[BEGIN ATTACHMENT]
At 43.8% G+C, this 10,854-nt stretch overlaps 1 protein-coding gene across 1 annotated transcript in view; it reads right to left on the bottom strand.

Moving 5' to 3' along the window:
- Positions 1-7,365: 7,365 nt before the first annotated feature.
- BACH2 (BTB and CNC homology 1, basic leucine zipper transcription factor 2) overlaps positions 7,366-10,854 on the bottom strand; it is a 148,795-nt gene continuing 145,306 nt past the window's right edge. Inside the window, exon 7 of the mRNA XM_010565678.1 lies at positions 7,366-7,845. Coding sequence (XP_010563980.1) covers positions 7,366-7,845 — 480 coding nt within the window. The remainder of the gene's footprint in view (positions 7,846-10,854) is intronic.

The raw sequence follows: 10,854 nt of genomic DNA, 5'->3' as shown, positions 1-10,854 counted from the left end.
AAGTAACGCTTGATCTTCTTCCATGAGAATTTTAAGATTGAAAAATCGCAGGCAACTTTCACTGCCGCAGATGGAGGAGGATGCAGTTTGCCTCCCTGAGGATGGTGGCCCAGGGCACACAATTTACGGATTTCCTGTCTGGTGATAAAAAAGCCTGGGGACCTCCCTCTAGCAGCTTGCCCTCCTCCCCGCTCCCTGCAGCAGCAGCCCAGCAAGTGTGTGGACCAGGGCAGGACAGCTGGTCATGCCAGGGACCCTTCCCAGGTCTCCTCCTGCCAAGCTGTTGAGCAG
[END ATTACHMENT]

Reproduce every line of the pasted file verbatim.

At 43.8% G+C, this 10,854-nt stretch overlaps 1 protein-coding gene across 1 annotated transcript in view; it reads right to left on the bottom strand.

Moving 5' to 3' along the window:
- Positions 1-7,365: 7,365 nt before the first annotated feature.
- BACH2 (BTB and CNC homology 1, basic leucine zipper transcription factor 2) overlaps positions 7,366-10,854 on the bottom strand; it is a 148,795-nt gene continuing 145,306 nt past the window's right edge. Inside the window, exon 7 of the mRNA XM_010565678.1 lies at positions 7,366-7,845. Coding sequence (XP_010563980.1) covers positions 7,366-7,845 — 480 coding nt within the window. The remainder of the gene's footprint in view (positions 7,846-10,854) is intronic.

The raw sequence follows: 10,854 nt of genomic DNA, 5'->3' as shown, positions 1-10,854 counted from the left end.
AAGTAACGCTTGATCTTCTTCCATGAGAATTTTAAGATTGAAAAATCGCAGGCAACTTTCACTGCCGCAGATGGAGGAGGATGCAGTTTGCCTCCCTGAGGATGGTGGCCCAGGGCACACAATTTACGGATTTCCTGTCTGGTGATAAAAAAGCCTGGGGACCTCCCTCTAGCAGCTTGCCCTCCTCCCCGCTCCCTGCAGCAGCAGCCCAGCAAGTGTGTGGACCAGGGCAGGACAGCTGGTCATGCCAGGGACCCTTCCCAGGTCTCCTCCTGCCAAGCTGTTGAGCAG